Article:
So on Facebook I said that it would be a good thing if Mrs. Clinton won a strong popular victory, because such a victory would aid her ability to have a successful tour of duty and help her get some good legislation passed, not to mention probably nudge Congress to go ahead and vote on items such as the currently vacant Supreme Court seat. I gave as examples of good legislation some repairs to the current Affordable Care Act, and some sort of improvements to our immigration law. Personally I think if we get a 9th Justice and those two legislative efforts in Clinton's first two years we'll have come some significant way towards better government.

I was surprised to find resistance and aplenty from my Facebook friends. There were various remarks, but the general drift was that a Clinton popular victory of note would achieve nothing but an enhancement of the power of the corporate elite that supports her, and that enhancing that would actually be a detriment to the goal of a more democratic union. It was also noted that Republicans don't give a damn about popular majorities and would continue to obstruct if she managed even such a landslide as a 60% victory.

I'm just presenting the facts here, at a moment where the future lies before us but is uncharted. Given that Republicans still have to run for election, it would seem to me that at least some of them might notice when large popular margins are arrayed against their party. Possibly some of them would alter their tack, at least to some extent. An example would be John McCain's public wavering just last week over the prospect of voting on a Supreme Court nominee. One day he said never, the next day he took that back.

As to the corporate elites running everything, and gaining power by a Clinton victory. Well, surely they will. Here in my household some view the whole deal as having been rigged, but not in the way Mr. Trump asserts. A theory exists that the Clinton “machine,” in league with said corporate interests (see, e.g., all those lucrative speeches to Wall Street, and the mysterious decimation of progressive thought on the MSNBC (GE) television network), did indeed rig the whole spectacle in favor not only of Mrs. Clinton, but more importantly, of Mr. Trump. Mr. Trump was viewed by Clinton forces as the worst candidate in the Republican field who might also be a plausible primary winner. So, indeed, as Trump whines daily, the “system” was rigged. But what he doesn't say is, it was rigged for him! Ain't that a nasty bitch. Trump is a chump.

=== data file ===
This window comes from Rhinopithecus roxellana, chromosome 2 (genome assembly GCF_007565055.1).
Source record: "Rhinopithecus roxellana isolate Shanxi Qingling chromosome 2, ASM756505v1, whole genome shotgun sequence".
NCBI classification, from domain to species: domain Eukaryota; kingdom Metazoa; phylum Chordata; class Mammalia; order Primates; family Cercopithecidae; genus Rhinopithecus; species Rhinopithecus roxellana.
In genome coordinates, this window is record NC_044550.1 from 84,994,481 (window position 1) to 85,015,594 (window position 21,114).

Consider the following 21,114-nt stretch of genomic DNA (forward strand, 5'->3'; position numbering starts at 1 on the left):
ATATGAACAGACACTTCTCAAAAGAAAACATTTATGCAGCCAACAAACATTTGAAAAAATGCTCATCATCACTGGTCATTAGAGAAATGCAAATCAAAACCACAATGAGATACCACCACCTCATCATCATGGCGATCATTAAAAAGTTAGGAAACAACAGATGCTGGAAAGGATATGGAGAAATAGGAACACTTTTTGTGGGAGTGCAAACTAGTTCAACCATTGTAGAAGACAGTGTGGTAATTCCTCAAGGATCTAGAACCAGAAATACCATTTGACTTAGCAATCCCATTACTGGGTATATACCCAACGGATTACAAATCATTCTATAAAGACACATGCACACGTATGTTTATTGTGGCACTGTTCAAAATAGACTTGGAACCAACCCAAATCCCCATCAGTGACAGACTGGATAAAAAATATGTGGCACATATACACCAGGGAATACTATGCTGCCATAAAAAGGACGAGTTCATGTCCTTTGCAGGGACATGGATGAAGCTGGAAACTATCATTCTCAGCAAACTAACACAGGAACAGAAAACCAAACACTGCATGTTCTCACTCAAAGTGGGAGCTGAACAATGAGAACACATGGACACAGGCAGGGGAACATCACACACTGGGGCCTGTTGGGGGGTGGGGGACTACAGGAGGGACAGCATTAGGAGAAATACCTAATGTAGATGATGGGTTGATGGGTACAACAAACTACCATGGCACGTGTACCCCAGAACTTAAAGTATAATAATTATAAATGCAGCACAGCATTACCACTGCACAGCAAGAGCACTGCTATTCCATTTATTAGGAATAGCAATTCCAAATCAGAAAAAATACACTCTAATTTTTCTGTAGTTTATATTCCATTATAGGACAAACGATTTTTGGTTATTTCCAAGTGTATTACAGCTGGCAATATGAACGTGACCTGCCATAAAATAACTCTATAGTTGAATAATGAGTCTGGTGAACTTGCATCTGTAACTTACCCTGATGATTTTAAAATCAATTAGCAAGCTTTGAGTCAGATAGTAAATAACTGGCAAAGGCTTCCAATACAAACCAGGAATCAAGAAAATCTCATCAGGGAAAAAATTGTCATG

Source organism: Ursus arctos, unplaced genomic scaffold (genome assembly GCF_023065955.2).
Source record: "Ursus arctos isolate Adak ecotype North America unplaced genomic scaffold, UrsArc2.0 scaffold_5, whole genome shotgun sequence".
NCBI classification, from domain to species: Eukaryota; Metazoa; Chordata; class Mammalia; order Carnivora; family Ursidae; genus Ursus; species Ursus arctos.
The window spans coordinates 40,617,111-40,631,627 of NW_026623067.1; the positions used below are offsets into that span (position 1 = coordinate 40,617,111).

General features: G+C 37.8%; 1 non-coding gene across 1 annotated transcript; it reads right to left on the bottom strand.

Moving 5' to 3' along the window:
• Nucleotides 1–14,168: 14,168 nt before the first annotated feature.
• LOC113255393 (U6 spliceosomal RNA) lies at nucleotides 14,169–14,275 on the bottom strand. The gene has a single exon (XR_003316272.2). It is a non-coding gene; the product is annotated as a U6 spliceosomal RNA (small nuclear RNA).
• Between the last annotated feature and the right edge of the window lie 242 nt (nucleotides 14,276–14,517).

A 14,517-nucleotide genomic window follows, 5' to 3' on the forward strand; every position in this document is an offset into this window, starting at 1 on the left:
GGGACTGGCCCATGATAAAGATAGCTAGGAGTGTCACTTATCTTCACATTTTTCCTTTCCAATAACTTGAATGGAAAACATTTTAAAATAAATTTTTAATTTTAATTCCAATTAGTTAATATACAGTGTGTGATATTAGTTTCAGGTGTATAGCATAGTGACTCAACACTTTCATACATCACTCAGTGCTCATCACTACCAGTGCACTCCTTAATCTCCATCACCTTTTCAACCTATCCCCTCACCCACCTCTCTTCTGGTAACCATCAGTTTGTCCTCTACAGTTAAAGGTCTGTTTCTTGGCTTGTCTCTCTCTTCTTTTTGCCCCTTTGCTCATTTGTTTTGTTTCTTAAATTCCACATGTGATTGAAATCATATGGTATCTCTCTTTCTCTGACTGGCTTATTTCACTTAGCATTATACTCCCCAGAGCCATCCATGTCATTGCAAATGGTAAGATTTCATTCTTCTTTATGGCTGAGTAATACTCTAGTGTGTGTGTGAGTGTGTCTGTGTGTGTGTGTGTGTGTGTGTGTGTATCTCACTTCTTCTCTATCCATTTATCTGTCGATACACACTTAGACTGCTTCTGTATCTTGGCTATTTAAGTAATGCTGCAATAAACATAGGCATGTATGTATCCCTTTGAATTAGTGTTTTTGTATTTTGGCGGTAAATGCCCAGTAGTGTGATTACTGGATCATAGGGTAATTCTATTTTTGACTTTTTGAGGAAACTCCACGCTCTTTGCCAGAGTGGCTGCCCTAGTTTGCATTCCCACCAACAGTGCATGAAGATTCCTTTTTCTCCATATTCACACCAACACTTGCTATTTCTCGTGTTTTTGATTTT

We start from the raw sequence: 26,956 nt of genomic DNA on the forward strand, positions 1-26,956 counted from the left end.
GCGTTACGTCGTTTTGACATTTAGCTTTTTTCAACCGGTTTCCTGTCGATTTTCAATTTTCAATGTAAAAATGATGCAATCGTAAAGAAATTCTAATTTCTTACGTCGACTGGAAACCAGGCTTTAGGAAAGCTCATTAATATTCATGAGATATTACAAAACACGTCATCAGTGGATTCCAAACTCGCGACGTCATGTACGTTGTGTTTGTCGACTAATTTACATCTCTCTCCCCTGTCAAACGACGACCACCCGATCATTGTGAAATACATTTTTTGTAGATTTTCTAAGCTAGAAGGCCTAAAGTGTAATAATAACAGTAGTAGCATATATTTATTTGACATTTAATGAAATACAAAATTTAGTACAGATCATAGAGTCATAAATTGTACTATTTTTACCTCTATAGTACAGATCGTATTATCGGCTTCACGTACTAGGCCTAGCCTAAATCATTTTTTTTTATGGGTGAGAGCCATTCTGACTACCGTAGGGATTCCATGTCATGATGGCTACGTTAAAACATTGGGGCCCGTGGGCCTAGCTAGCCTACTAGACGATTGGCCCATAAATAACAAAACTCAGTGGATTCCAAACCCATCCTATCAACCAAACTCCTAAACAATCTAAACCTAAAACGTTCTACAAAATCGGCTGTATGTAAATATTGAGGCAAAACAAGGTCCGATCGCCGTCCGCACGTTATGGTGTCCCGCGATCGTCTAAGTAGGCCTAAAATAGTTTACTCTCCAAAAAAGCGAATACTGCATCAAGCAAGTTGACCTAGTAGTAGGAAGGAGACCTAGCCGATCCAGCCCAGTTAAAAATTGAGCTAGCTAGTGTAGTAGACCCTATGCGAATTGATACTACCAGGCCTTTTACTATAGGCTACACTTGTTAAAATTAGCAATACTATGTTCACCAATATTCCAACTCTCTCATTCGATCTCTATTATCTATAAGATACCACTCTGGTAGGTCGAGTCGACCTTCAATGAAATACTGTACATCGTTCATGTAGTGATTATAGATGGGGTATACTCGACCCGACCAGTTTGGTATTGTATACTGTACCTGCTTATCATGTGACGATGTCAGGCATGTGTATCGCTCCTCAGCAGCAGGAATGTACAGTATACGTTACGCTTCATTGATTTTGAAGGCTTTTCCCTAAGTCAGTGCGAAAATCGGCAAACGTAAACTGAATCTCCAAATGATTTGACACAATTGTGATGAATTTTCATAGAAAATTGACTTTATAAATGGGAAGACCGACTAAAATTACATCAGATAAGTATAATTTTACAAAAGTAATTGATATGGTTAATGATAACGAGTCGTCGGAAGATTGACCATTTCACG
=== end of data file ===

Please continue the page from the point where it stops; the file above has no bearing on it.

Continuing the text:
There was no real conclusion to the Facebook conversation. It got late in the day and I logged off. Then we went over to see the old vet, and assured him that he'd been living there in his same room for a few months now, and all would be well in the morning. We got him a new bag of M&Ms, a treat he's come to enjoy. We treated ourselves to barbeque sandwiches, a night on the town. Libby warmed her dad's socks in the drier down the hall so his feet would get warm for the night. When we got home, DCI Banks was just coming on, as was Nashville. We retired to our separate viewing stations. It was cold enough to start the first fire of the season, but too late to actually do it. The kivvers were sufficient when combined with snuggles, and the night passed to a sparkling new day, with Talladega in the offing.

My view is, we reside, as we always have, in the belly of the beast.


  1. Bill, as usual, your writing is a pleasant excursion through plenty of interesting points, over familiar yet mysterious terrain, always anchored to something as earthy as figuring out whether to put in a warming fire or just go to sleep and hope for the best. Cheers, Lew